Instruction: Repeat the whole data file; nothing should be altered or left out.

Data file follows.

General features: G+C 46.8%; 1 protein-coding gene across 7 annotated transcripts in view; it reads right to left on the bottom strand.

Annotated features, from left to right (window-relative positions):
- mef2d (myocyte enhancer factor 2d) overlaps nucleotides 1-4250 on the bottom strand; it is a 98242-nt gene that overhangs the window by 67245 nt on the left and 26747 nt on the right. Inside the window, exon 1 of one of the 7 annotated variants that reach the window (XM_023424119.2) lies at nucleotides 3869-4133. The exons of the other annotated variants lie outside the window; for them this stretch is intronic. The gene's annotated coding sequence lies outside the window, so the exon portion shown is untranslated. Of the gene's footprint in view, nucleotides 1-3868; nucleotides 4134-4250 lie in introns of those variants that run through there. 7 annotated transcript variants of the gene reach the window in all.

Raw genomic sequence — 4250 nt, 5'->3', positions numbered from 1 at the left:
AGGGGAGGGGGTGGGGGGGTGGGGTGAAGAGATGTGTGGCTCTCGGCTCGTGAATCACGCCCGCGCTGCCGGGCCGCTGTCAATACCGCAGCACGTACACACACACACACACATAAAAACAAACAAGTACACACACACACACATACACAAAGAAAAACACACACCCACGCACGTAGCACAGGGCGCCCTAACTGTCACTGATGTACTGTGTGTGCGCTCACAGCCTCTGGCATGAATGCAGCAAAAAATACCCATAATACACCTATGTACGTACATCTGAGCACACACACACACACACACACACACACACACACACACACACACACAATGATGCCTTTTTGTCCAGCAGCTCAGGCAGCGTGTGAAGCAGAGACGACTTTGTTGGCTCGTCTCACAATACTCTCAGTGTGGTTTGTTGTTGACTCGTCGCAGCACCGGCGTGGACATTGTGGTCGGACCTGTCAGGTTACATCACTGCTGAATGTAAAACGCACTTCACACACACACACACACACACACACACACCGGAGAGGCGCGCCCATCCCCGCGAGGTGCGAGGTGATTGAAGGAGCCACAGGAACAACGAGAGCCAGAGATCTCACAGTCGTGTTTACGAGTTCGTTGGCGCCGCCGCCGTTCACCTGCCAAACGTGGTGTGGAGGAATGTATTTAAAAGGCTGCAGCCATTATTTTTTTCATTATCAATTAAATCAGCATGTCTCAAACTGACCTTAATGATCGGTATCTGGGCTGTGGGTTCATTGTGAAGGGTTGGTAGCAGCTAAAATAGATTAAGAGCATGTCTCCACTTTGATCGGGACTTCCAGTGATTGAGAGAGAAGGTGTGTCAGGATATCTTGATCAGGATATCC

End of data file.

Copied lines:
General features: G+C 46.8%; 1 protein-coding gene across 7 annotated transcripts in view; it reads right to left on the bottom strand.

Annotated features, from left to right (window-relative positions):
- mef2d (myocyte enhancer factor 2d) overlaps nucleotides 1-4250 on the bottom strand; it is a 98242-nt gene that overhangs the window by 67245 nt on the left and 26747 nt on the right. Inside the window, exon 1 of one of the 7 annotated variants that reach the window (XM_023424119.2) lies at nucleotides 3869-4133. The exons of the other annotated variants lie outside the window; for them this stretch is intronic. The gene's annotated coding sequence lies outside the window, so the exon portion shown is untranslated. Of the gene's footprint in view, nucleotides 1-3868; nucleotides 4134-4250 lie in introns of those variants that run through there. 7 annotated transcript variants of the gene reach the window in all.

Raw genomic sequence — 4250 nt, 5'->3', positions numbered from 1 at the left:
AGGGGAGGGGGTGGGGGGGTGGGGTGAAGAGATGTGTGGCTCTCGGCTCGTGAATCACGCCCGCGCTGCCGGGCCGCTGTCAATACCGCAGCACGTACACACACACACACACATAAAAACAAACAAGTACACACACACACACATACACAAAGAAAAACACACACCCACGCACGTAGCACAGGGCGCCCTAACTGTCACTGATGTACTGTGTGTGCGCTCACAGCCTCTGGCATGAATGCAGCAAAAAATACCCATAATACACCTATGTACGTACATCTGAGCACACACACACACACACACACACACACACACACACACACACACACAATGATGCCTTTTTGTCCAGCAGCTCAGGCAGCGTGTGAAGCAGAGACGACTTTGTTGGCTCGTCTCACAATACTCTCAGTGTGGTTTGTTGTTGACTCGTCGCAGCACCGGCGTGGACATTGTGGTCGGACCTGTCAGGTTACATCACTGCTGAATGTAAAACGCACTTCACACACACACACACACACACACACACACCGGAGAGGCGCGCCCATCCCCGCGAGGTGCGAGGTGATTGAAGGAGCCACAGGAACAACGAGAGCCAGAGATCTCACAGTCGTGTTTACGAGTTCGTTGGCGCCGCCGCCGTTCACCTGCCAAACGTGGTGTGGAGGAATGTATTTAAAAGGCTGCAGCCATTATTTTTTTCATTATCAATTAAATCAGCATGTCTCAAACTGACCTTAATGATCGGTATCTGGGCTGTGGGTTCATTGTGAAGGGTTGGTAGCAGCTAAAATAGATTAAGAGCATGTCTCCACTTTGATCGGGACTTCCAGTGATTGAGAGAGAAGGTGTGTCAGGATATCTTGATCAGGATATCC